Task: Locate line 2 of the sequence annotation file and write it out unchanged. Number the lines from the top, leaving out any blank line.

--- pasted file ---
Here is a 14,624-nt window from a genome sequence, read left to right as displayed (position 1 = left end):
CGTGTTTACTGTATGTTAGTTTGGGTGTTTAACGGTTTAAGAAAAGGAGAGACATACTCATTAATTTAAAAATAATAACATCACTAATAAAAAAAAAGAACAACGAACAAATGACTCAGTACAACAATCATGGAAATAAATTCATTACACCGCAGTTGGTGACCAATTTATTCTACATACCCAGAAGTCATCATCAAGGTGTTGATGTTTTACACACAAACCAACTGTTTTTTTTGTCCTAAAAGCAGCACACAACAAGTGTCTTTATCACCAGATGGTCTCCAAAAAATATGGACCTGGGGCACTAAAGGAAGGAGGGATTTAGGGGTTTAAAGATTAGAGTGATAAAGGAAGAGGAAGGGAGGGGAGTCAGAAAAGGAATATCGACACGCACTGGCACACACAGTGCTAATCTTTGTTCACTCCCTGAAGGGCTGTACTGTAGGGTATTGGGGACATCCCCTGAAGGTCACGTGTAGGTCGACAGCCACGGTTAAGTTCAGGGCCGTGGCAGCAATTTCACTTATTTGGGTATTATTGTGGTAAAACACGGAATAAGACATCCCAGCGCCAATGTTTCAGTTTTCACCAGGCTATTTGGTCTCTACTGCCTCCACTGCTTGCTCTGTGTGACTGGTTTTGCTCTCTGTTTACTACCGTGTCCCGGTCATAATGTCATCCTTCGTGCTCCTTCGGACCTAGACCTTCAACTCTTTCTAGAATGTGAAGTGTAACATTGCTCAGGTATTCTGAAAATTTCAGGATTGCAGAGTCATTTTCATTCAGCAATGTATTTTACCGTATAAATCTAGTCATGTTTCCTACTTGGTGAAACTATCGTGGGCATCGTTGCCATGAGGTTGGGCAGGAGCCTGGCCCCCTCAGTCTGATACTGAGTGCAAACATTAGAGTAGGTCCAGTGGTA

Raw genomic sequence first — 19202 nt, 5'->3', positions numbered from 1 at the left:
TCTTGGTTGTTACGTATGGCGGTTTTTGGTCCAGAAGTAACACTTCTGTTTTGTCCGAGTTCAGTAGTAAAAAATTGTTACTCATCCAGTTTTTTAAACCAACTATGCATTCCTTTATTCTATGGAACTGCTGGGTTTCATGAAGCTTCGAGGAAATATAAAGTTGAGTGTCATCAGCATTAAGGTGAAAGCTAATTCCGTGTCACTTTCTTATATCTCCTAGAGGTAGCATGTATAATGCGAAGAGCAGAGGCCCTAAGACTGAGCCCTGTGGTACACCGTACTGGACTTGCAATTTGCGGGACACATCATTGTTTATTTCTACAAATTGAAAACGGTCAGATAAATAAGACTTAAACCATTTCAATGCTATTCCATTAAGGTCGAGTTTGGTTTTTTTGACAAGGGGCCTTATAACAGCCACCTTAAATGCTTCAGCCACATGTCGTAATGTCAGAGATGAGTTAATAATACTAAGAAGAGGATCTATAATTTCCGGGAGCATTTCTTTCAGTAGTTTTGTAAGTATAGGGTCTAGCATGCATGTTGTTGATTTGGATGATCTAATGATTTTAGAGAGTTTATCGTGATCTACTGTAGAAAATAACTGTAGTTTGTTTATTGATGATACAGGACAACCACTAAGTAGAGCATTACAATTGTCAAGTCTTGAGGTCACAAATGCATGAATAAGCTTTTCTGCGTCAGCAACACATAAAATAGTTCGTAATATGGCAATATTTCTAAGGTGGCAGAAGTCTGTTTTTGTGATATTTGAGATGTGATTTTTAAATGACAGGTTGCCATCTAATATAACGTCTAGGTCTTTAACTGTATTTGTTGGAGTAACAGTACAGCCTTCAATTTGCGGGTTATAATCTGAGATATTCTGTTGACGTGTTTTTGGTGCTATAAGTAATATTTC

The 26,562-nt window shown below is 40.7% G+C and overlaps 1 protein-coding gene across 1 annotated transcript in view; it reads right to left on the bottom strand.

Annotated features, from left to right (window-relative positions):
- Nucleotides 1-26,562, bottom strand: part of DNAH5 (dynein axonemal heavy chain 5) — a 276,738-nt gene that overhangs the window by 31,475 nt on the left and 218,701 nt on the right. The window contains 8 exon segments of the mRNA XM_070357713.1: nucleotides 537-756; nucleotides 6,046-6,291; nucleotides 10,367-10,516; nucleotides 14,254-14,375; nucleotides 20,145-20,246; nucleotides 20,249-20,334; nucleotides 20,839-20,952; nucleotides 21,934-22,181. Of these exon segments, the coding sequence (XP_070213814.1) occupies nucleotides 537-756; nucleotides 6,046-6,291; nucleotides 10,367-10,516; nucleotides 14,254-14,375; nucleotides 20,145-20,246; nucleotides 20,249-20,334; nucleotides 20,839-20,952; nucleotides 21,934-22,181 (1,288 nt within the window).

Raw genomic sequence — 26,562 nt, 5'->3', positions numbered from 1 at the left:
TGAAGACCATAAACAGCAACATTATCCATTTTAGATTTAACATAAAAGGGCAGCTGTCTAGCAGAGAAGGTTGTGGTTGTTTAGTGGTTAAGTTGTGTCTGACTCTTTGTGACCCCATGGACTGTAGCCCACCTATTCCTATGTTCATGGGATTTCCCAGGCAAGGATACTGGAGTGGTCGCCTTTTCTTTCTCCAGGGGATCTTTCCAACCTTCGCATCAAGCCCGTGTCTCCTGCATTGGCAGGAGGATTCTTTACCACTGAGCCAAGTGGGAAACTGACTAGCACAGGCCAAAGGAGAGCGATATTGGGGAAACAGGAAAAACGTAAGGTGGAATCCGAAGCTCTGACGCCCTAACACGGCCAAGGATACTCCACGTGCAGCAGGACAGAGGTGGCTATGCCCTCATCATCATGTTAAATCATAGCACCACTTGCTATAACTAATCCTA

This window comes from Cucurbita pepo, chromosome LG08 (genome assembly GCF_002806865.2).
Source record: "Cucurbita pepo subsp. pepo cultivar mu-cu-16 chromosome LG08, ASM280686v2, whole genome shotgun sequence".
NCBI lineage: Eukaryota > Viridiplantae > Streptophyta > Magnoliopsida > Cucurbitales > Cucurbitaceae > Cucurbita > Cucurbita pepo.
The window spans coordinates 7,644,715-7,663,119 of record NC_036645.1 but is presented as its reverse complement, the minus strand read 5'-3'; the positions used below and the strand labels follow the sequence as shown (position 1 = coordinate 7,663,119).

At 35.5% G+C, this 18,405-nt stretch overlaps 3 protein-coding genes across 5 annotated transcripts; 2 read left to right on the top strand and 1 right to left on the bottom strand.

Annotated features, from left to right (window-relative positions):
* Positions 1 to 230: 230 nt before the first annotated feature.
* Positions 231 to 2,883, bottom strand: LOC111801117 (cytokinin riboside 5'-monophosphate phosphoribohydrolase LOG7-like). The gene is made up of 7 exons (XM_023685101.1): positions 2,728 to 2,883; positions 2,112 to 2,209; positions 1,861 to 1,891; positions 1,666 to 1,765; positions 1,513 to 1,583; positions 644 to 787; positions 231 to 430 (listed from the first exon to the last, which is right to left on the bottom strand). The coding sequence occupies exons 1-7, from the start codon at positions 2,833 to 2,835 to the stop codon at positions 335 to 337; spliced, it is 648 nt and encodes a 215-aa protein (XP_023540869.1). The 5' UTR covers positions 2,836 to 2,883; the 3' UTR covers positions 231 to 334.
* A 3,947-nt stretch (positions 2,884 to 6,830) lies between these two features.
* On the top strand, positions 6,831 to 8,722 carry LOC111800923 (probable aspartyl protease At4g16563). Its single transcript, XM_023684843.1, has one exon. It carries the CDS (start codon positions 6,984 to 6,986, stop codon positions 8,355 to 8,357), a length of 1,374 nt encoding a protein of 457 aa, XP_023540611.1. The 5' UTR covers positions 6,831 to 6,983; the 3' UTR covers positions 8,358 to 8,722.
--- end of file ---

CGTGTTTACTGTATGTTAGTTTGGGTGTTTAACGGTTTAAGAAAAGGAGAGACATACTCATTAATTTAAAAATAATAACATCACTAATAAAAAAAAAGAACAACGAACAAATGACTCAGTACAACAATCATGGAAATAAATTCATTACACCGCAGTTGGTGACCAATTTATTCTACATACCCAGAAGTCATCATCAAGGTGTTGATGTTTTACACACAAACCAACTGTTTTTTTTGTCCTAAAAGCAGCACACAACAAGTGTCTTTATCACCAGATGGTCTCCAAAAAATATGGACCTGGGGCACTAAAGGAAGGAGGGATTTAGGGGTTTAAAGATTAGAGTGATAAAGGAAGAGGAAGGGAGGGGAGTCAGAAAAGGAATATCGACACGCACTGGCACACACAGTGCTAATCTTTGTTCACTCCCTGAAGGGCTGTACTGTAGGGTATTGGGGACATCCCCTGAAGGTCACGTGTAGGTCGACAGCCACGGTTAAGTTCAGGGCCGTGGCAGCAATTTCACTTATTTGGGTATTATTGTGGTAAAACACGGAATAAGACATCCCAGCGCCAATGTTTCAGTTTTCACCAGGCTATTTGGTCTCTACTGCCTCCACTGCTTGCTCTGTGTGACTGGTTTTGCTCTCTGTTTACTACCGTGTCCCGGTCATAATGTCATCCTTCGTGCTCCTTCGGACCTAGACCTTCAACTCTTTCTAGAATGTGAAGTGTAACATTGCTCAGGTATTCTGAAAATTTCAGGATTGCAGAGTCATTTTCATTCAGCAATGTATTTTACCGTATAAATCTAGTCATGTTTCCTACTTGGTGAAACTATCGTGGGCATCGTTGCCATGAGGTTGGGCAGGAGCCTGGCCCCCTCAGTCTGATACTGAGTGCAAACATTAGAGTAGGTCCAGTGGTA